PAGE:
Alain Iamburg over at FishNet Security writes:
Welcome to Part III of this series on hardware security. In Part II we explored passive data captures of EEPROM read operations over the SPI bus. In this installment, we will be looking at techniques for actively probing and communicating with such chips.
Memory chips can contain interesting data. You can find firmware, device configurations such as passwords or network addresses, and so on.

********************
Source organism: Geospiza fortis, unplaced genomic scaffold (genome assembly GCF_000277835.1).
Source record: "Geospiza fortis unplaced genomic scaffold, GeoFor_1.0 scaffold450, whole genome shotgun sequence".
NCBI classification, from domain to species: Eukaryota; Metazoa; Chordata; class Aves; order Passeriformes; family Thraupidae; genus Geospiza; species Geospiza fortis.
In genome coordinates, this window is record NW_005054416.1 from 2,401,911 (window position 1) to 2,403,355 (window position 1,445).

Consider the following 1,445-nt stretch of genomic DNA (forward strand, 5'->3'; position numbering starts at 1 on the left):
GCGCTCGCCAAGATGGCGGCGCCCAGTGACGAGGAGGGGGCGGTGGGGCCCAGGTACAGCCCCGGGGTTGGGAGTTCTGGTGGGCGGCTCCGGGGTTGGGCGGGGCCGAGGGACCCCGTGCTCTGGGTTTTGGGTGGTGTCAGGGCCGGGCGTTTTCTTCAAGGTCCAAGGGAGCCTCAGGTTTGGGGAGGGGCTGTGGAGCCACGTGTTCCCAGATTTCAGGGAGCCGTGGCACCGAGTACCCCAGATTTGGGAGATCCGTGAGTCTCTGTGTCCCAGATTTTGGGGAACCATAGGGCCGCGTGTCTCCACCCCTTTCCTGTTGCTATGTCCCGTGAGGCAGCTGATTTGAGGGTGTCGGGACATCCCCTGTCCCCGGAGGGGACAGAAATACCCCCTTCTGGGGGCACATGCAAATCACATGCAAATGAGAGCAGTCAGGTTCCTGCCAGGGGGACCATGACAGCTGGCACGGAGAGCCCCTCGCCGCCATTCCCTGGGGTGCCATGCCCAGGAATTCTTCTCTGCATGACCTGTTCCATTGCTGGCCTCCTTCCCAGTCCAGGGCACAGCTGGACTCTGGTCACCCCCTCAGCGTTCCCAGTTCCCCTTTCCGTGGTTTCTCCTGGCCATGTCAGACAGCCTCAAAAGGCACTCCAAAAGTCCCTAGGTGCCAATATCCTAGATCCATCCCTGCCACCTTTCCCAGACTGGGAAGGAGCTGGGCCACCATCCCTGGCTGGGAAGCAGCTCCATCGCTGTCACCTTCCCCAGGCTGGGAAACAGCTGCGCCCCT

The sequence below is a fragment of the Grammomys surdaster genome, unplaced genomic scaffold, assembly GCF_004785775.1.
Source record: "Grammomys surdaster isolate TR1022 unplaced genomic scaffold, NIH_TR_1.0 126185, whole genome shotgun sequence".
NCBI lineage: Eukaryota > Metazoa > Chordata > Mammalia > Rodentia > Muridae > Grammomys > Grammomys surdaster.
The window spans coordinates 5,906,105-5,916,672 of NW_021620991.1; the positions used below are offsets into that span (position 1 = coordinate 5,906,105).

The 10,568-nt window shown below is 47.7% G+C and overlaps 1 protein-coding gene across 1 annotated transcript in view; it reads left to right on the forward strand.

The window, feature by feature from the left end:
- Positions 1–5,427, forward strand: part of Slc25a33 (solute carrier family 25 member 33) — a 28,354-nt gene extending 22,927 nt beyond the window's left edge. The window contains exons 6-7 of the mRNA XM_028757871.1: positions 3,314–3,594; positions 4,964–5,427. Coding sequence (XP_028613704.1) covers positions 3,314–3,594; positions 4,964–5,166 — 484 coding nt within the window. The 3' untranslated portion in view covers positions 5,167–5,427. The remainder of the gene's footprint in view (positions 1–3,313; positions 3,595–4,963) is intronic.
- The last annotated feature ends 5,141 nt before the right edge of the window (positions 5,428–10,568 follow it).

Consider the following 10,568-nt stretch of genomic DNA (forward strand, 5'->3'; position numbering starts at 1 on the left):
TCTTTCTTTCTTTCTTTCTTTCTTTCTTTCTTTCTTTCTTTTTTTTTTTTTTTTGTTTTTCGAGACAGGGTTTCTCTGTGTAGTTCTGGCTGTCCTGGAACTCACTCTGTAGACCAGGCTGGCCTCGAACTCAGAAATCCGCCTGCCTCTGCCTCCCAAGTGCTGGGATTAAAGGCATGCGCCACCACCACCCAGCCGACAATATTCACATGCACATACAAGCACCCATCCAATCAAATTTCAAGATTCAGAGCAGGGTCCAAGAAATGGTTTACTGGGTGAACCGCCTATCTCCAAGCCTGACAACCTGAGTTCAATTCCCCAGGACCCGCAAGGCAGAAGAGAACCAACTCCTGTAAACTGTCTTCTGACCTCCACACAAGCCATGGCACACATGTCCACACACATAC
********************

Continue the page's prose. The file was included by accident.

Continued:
The tool of choice for this post is the Bus Pirate. This device can be used to interface with a wide range of chips using various low-level communication protocols, and it supports both interactive and binary modes. Think of it as a hardware hacker’s multi-tool.